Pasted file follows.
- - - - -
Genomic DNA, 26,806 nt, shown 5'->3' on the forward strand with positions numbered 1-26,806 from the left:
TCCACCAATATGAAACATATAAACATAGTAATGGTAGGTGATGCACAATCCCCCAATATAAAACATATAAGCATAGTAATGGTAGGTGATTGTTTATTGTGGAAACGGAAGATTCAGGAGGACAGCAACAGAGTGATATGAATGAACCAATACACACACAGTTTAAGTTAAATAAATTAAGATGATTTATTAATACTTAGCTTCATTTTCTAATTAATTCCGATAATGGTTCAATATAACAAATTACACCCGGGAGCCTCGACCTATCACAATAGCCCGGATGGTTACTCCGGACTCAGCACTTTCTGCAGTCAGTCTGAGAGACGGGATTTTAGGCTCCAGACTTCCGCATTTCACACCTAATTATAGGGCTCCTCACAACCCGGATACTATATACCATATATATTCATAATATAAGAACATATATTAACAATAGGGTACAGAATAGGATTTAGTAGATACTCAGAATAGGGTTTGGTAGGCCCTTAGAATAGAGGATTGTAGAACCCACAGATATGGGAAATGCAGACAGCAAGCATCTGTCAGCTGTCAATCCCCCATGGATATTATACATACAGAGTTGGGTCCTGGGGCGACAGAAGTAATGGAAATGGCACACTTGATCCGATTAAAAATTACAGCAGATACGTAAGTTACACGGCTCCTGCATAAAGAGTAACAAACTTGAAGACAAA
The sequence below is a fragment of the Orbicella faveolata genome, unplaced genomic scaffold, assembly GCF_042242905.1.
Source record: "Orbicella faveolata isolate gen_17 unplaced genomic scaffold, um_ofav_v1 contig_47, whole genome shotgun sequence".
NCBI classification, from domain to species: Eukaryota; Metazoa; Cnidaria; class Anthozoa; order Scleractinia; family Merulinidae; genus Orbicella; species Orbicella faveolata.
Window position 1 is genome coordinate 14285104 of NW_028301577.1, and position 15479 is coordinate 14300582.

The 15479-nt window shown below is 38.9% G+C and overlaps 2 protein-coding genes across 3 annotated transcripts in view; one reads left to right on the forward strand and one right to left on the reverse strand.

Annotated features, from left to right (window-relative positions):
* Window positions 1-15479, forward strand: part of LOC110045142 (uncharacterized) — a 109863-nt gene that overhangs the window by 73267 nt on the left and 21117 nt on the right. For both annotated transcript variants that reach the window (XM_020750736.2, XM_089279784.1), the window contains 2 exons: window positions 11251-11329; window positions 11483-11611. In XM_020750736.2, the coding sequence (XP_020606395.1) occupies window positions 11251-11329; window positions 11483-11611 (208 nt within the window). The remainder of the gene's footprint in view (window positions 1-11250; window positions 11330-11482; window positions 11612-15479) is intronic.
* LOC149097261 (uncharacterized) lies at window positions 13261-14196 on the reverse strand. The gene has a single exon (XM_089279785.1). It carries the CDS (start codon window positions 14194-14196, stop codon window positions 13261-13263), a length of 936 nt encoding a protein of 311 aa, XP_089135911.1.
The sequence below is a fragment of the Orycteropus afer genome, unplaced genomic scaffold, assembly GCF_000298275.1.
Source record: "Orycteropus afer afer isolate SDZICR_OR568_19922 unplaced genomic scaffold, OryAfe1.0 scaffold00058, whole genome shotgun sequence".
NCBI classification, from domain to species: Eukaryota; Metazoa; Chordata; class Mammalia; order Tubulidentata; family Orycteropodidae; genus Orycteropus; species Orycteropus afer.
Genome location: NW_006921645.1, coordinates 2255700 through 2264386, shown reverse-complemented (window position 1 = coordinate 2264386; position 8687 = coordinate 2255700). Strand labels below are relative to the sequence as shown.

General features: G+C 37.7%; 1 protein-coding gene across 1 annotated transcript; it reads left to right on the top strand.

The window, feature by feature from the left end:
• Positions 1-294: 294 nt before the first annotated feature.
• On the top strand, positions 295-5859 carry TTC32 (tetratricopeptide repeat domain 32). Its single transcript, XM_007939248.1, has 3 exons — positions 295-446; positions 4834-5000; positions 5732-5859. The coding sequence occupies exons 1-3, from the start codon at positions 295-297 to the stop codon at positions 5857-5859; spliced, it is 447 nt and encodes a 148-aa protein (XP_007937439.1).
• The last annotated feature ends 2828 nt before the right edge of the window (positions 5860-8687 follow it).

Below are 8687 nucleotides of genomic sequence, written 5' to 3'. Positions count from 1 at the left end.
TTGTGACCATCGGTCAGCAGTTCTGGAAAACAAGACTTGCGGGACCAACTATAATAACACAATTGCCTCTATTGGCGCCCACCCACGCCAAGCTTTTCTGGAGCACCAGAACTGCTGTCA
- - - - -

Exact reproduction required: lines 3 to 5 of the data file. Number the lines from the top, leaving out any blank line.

The sequence below is a fragment of the Orbicella faveolata genome, unplaced genomic scaffold, assembly GCF_042242905.1.
Source record: "Orbicella faveolata isolate gen_17 unplaced genomic scaffold, um_ofav_v1 contig_47, whole genome shotgun sequence".
NCBI classification, from domain to species: Eukaryota; Metazoa; Cnidaria; class Anthozoa; order Scleractinia; family Merulinidae; genus Orbicella; species Orbicella faveolata.